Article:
Ans15 - Copyright 2011 James K Whitesell 15-1 The answer in...

Info iconThis preview shows page 1. Sign up to view the full content.

View Full Document Right Arrow Icon
This is the end of the preview. Sign up to access the rest of the document.

Unformatted text preview: Copyright 2011 James K Whitesell 15-1 The answer in the book is adequate. 15-2 The answer in the book is adequate. 15-3 The answer in the book is adequate. 15-4 The key here is that if benzene really had alternating single and double bonds, the the distance between pairs of carbons would not be the same: those sharing two bonds would be closer to each other. For a benzene with two substituents on adjacent carbon atoms, those carbons could share either two or four electrons and thus there would be two isomers. 15-5 Cyclobutene is strained, even more so than a saturated four-membered ring because of the sp2-hybridized carbons in the ring. Opening of the ring releases this strain. In the conversion of cyclobutene to 1.3-butadiene, the bond changes (net, one π bond is broken and one σ bond is made between carbons) would have the reaction endothermic by about 20 kcal/mole. However, the release of the strain energy more than compensates for the bond energy changes, resulting in an exothermic reaction. 15-6 The answer in the book is adequate. 15-7 This exercise is worked out in the book as "Working with Concepts". 15-8 Chill. This is way too difficult an exercise for a sophomore course. 15-9 The answer in the book is adequate. 15-10 This is a much more reasonable spectral problem. From the statement that we have a substituted naphthalene and the formula, we can conclude that there are either two OH groups attached or and OOH group as the formula has two oxygen atoms in addition to the carbons and hydrogens of naphthalene. However, no matter where we placed an OOH group, all of the carbon atoms would be unique and from the observation of only six resonances in the carbon spectrum, we can conclude that there is symmetry in the molecule and that it has two OH groups. We can find the symmetrical candidates either by intuition, or by drawing out ALL possible naphthalenes with two OH groups. Let’s take the latter approach. There are only two unique places to add the first OH group, and having done so, we see that all of the carbons are now unique. We can then derive all of the possible isomers by adding the second OH group in turn to each of the remaining carbons (except for the two bridgehead carbons). In doing so, we will obtain some duplicates (find them yourself) but do not be concerned for at this point we are going to reject most of the structures as they will have too many unique carbon atoms. OH OH HO HO HO HO 10 5 OH HO HO 10 10 OH OH HO 10 5 OH OH HO OH OH 5 5 HO OH OH OH 6 OH OH 10 HO OH OH 10 10 OH OH 6 Of all of these, only two have six unique carbon atoms. We can differentiate between these two because the proton spectrum has a doublet for two hydrogens with only small coupling (1.4) and thus these two hydrogen atoms can not have a hydrogen on an adjacent carbon. 15-11 The answer in the book is adequate. 15-12 The answer in the book is adequate. 15-13 Remember that the position of nuclei must remain unchanged from one resonance structure to another. However, absent Huckel theory, one would need the experimental evidence that cyclooctatraene is not planar to conclude as the book does. 15-14 The answer in the book is adequate. 15-15 Given the roughly 30 kcal/mole of additional stabilization in benzene, it is a stretch to presume that we could conclude that the bond angle distortion that would result in these 10 π electron systems were planar would be greater than aromatic stabilization. Bad question, bad answer. 15-16 The answer in the book is adequate. 15-17 The answer in the book is adequate. 15-18 The answer in the book is adequate. 15-19 The answer in the book is adequate. 15-20 This exercise is worked out in the book as "Working with Concepts". 15-21 The answer in the book is adequate. 15-22 The answer in the book is adequate. 15-23 The answer in the book is adequate. You should heed the books advice to always draw the hydrogen on the carbon that has added the electrophile. 15-24 The answer in the book is adequate. 15-25 The answer in the book is adequate. 15-26 The answer in the book is adequate. 15-27 The answer in the book is adequate. 15-28 This exercise is worked out in the book as "Working with Concepts". 15-29 Do not be concerned if you did not come of with the answer to this exercise---it is rather high end for a course at this level. 15-30 Among isomeric compounds with the same functional groups, the higher the molecular symmetry, the higher the melting point. 15-31 This exercise is worked out in the book as "Working with Concepts". 15-32 The answer in the book is adequate. 15-33 The answer in the book is adequate. ...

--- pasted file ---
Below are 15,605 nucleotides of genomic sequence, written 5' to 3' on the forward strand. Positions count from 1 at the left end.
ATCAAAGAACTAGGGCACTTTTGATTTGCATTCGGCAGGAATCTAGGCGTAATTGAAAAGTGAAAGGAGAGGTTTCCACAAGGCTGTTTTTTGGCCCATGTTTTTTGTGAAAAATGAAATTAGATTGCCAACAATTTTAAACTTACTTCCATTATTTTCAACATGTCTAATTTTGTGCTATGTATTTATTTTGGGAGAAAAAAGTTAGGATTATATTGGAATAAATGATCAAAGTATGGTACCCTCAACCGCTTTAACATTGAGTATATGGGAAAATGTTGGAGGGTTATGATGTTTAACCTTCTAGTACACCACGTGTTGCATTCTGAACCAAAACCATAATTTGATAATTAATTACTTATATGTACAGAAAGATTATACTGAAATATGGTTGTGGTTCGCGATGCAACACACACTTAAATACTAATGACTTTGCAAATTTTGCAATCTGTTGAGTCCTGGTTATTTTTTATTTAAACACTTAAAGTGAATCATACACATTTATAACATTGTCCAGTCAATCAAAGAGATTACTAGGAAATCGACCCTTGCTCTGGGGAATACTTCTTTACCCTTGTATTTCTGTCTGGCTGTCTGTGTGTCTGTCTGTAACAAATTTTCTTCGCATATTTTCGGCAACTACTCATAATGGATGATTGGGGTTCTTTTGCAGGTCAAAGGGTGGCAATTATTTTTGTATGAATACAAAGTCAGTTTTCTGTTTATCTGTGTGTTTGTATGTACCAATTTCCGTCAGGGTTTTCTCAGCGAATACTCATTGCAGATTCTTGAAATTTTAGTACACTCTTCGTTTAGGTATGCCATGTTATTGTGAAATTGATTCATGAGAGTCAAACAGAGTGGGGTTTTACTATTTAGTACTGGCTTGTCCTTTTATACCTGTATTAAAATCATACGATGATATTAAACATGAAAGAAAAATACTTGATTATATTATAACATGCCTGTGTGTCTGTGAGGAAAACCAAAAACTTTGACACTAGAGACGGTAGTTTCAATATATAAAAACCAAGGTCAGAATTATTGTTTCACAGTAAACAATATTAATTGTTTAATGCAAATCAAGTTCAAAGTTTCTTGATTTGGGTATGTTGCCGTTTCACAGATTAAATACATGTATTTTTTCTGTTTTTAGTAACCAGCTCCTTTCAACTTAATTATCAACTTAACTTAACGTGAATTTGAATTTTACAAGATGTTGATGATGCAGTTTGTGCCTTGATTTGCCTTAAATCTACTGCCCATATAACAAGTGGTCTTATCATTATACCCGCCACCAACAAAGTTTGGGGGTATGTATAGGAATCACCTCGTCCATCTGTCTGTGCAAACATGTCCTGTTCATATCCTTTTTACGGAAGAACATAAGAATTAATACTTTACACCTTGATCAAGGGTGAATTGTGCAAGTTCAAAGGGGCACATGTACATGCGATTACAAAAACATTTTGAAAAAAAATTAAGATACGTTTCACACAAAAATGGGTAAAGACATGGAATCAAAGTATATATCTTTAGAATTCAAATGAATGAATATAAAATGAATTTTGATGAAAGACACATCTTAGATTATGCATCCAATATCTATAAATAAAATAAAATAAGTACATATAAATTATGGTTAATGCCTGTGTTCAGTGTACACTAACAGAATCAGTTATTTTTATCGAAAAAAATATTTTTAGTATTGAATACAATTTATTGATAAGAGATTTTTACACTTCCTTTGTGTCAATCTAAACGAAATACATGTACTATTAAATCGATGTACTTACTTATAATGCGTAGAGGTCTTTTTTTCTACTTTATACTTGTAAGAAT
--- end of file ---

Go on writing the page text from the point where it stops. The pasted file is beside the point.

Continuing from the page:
View Full Document

This note was uploaded on 11/27/2011 for the course CHEM 140B taught by Professor Nefzi during the Spring '06 term at UCSD.

Ask a homework question - tutors are online